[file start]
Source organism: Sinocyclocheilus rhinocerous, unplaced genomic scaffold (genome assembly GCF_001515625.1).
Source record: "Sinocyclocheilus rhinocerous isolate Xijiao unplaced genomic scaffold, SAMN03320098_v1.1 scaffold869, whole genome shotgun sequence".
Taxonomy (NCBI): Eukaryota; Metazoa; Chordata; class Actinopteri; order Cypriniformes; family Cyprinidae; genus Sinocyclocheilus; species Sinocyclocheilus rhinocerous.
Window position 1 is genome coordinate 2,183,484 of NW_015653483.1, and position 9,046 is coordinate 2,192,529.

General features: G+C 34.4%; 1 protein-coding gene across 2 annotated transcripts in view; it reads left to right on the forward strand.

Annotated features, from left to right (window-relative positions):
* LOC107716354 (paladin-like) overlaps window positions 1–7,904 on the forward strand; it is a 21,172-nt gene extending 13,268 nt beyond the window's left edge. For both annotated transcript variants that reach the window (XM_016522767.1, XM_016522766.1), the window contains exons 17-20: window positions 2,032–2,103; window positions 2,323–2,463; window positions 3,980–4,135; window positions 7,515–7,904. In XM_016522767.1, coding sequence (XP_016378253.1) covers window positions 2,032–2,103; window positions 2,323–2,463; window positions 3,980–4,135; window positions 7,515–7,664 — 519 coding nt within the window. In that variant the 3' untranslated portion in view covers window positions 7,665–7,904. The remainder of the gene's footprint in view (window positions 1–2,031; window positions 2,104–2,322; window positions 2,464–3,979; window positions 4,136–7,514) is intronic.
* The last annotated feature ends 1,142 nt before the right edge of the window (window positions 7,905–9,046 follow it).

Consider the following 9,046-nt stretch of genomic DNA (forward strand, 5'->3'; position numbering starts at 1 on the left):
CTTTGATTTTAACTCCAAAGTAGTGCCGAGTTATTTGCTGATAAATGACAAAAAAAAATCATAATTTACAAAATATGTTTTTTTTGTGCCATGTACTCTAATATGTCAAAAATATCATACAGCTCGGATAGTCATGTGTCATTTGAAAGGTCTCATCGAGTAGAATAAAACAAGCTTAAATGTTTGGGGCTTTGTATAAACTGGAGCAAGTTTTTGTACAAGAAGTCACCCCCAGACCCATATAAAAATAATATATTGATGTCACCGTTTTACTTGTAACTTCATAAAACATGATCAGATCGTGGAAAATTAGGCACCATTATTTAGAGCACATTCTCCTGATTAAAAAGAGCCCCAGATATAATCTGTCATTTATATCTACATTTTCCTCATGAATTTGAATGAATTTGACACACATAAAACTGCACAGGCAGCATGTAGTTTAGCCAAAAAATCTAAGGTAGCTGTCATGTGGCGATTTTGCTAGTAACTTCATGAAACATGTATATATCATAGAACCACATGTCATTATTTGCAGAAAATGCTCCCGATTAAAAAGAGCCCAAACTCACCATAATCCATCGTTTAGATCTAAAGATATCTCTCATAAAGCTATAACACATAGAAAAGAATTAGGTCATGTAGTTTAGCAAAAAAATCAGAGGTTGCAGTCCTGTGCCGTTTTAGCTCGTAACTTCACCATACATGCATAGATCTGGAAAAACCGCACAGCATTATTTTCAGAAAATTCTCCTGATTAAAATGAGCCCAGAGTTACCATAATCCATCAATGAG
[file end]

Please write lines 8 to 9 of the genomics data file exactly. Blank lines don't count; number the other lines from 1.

* The last annotated feature ends 1,142 nt before the right edge of the window (window positions 7,905–9,046 follow it).

Consider the following 9,046-nt stretch of genomic DNA (forward strand, 5'->3'; position numbering starts at 1 on the left):